Mylan acquired Bertek Inc. in 1993, and in 1999 renamed the company Mylan Technologies Inc. Mylan acquired UDL Laboratories, a supplier of generic medications to institutional and long-term care facilities in 1996. In October 2007 Mylan bought the generics arm of Merck KGaA, and renamed the entire corporation from Mylan Laboratories Inc. to Mylan Inc. In 2011, Mylan entered into an agreement with Pfizer for the exclusive worldwide rights to develop, manufacture and commercialize Pfizer's generic equivalent to GlaxoSmithKline's Advair Diskus and Seretide Diskus incorporating Pfizer's proprietary dry powder inhaler delivery platform.
In 2013 Mylan acquired an Indian generic injectable drugs company, Agila Specialties Private, for $1.6 billion in cash. In 2015 three plants acquired in that deal were issued warning letters by the FDA.
On July 14, 2014, Mylan announced that it would be purchasing Abbott Laboratories' generic-drugs business in developed markets for stock valued at about $5.3 billion. Mylan acquired Mumbai-based Famy Care and expand its presence in the market for women's contraceptives at about $750 million.
In April 2015, Mylan offered to buy Irish pharmaceutical firm Perrigo for a fee of $29 billion, this offer was rejected. Subsequently, Mylan increased its offer to, $75 in cash and 2.3 shares, $32 billion total. Mylan stated in June 2015 that Teva's disclosure that it had a 1.35 percent stake in Mylan violated US anti-trust rules. In July, Allergan agreed to sell off its generic drug business to Teva Pharmaceutical Industries for $40.5 billion ($33.75 billion in cash and $6.75 billion worth of shares). As a result, Teva dropped its pursuit of Mylan.
In February 2016, the company announced it would acquire Meda for $9.9 billion. In May of the same year the company announced it would acquire Renaissance Acquisition Holdings dermatology division for up to $1 billion.
The following is an illustration of the company's major mergers and acquisitions and historical predecessors:
Mylan discontinued private-label manufacturing in 1980 and instead chose to market their products under their own "Mylan-labeled" brand. Their first Mylan-invented product, Maxzide, received approval for treating hypertension in 1984, and was the first new drug to be patented by a manufacturer of generic drugs. By 1995, Mylan had become the most dispensed line of pharmaceuticals in America, according to the December 2004 IMS National Prescription Audit. Sales of Mylan's generic drugs exceeded $1 billion in 2002, and in 2004 Mylan was added to the S&P 500.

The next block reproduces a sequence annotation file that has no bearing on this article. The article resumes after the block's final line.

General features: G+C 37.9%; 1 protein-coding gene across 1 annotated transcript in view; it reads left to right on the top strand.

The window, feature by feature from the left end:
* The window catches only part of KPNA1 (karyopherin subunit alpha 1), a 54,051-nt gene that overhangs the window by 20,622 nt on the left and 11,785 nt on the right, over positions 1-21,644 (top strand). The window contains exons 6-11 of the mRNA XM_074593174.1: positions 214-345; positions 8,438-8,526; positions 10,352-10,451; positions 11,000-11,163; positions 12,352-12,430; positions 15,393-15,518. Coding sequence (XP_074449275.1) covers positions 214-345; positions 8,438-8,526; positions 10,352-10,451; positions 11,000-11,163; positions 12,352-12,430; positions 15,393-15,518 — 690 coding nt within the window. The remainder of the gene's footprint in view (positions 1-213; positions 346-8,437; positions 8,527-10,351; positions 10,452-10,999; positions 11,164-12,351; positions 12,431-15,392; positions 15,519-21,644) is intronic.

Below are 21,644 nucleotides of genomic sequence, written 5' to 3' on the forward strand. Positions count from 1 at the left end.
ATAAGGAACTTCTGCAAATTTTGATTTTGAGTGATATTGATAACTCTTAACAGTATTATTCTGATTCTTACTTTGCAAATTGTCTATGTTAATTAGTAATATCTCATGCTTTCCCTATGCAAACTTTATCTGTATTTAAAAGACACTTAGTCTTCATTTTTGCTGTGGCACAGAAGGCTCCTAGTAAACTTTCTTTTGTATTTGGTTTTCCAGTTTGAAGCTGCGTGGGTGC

Mylan acquired the right to market and distribute the EpiPen line of epinephrine autoinjector devices from Merck KGaA as part of their 2007 deal; that right had formerly been held by Dey LP, a wholly owned subsidiary of Merck. The devices deliver about $1 worth of drug. At that time annual sales were around $200M. Bresch, the company's CEO, saw an opportunity to increase sales through marketing and advocacy, and the company launched a marketing campaign to increase awareness of the dangers of anaphylaxis for people with severe allergies that made the brand "EpiPen" as identified with its product as "Kleenex" is with facial tissue; the company also successfully lobbied the FDA to broaden the label to include risk of anaphylaxis and in parallel, successfully lobbied Congress to generate legislation making EpiPens available in schools and in public places like defibrillators are, and hired the same people that Medtronic had worked with on defibrillator legislation to do so. Mylan's efforts to gain market dominance were aided when Sanofi's competing product was recalled in November 2015 and further when Teva's generic competitor was rejected by the FDA in March 2016. By the first half of 2015, Mylan had an 85% market share of such devices in the US and in that year sales reached around $1.5B and accounted for 40% of Mylan's profit. Those profits were also due in part to Mylan's continually raising the price of EpiPens starting in 2009; in 2007 the wholesale price of two EpiPens was about $100, the price was about the same in 2009, by July 2013 the price about $265, in May 2015 it was around $461, and in May 2016 the price rose again to around $609. The last price increase sparked widespread outrage, including criticism from Martin Shkreli, "poster boy for grasping pharma greed," letters from two Senators and initiation of Congressional investigations, and Mylan's pricing of the EpiPen was widely referred to as price gouging. The last price increase coincided with a new line of TV commercials that were described as "shocking" and "no holds barred", depicting an anaphylactic reaction from the point of view of the young woman having it at a party, and ending with the young woman seeing her swollen and hive-covered face in the mirror before she collapses. In response to criticism, Mylan increased financial assistance available for some patients to purchase EpiPens, a gesture that was called a "classic public relations move" by Harvard Medical School professor Aaron Kesselheim. The up to $300 saving cards can only be used by a small number of people who need the drug, and no one on Medicaid. They do nothing about the high price which is still being paid by insurers, who ultimately pass the cost onto consumers.